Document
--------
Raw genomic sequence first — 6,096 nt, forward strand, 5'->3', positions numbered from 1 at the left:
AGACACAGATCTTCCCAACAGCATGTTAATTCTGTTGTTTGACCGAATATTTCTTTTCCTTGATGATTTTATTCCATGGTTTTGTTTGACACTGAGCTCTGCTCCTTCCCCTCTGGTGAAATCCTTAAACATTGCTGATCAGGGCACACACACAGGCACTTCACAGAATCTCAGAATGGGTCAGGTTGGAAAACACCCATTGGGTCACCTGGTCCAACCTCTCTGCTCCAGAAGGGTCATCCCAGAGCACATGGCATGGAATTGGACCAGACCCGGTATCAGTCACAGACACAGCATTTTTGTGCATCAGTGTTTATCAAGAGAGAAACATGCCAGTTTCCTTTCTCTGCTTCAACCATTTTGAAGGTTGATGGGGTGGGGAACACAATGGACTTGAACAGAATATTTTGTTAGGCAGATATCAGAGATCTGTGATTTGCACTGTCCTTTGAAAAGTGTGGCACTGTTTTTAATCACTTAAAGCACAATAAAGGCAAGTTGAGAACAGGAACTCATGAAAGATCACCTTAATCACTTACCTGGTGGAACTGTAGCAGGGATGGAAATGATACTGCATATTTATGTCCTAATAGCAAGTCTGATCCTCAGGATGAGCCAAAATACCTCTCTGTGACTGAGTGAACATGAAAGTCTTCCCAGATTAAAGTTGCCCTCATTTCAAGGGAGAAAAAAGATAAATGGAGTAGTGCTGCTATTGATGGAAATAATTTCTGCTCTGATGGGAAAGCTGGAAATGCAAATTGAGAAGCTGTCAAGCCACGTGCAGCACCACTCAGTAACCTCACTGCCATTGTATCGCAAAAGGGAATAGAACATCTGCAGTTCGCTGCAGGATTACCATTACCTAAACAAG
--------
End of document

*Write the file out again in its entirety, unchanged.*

Raw genomic sequence first — 6,096 nt, forward strand, 5'->3', positions numbered from 1 at the left:
AGACACAGATCTTCCCAACAGCATGTTAATTCTGTTGTTTGACCGAATATTTCTTTTCCTTGATGATTTTATTCCATGGTTTTGTTTGACACTGAGCTCTGCTCCTTCCCCTCTGGTGAAATCCTTAAACATTGCTGATCAGGGCACACACACAGGCACTTCACAGAATCTCAGAATGGGTCAGGTTGGAAAACACCCATTGGGTCACCTGGTCCAACCTCTCTGCTCCAGAAGGGTCATCCCAGAGCACATGGCATGGAATTGGACCAGACCCGGTATCAGTCACAGACACAGCATTTTTGTGCATCAGTGTTTATCAAGAGAGAAACATGCCAGTTTCCTTTCTCTGCTTCAACCATTTTGAAGGTTGATGGGGTGGGGAACACAATGGACTTGAACAGAATATTTTGTTAGGCAGATATCAGAGATCTGTGATTTGCACTGTCCTTTGAAAAGTGTGGCACTGTTTTTAATCACTTAAAGCACAATAAAGGCAAGTTGAGAACAGGAACTCATGAAAGATCACCTTAATCACTTACCTGGTGGAACTGTAGCAGGGATGGAAATGATACTGCATATTTATGTCCTAATAGCAAGTCTGATCCTCAGGATGAGCCAAAATACCTCTCTGTGACTGAGTGAACATGAAAGTCTTCCCAGATTAAAGTTGCCCTCATTTCAAGGGAGAAAAAAGATAAATGGAGTAGTGCTGCTATTGATGGAAATAATTTCTGCTCTGATGGGAAAGCTGGAAATGCAAATTGAGAAGCTGTCAAGCCACGTGCAGCACCACTCAGTAACCTCACTGCCATTGTATCGCAAAAGGGAATAGAACATCTGCAGTTCGCTGCAGGATTACCATTACCTAAACAAG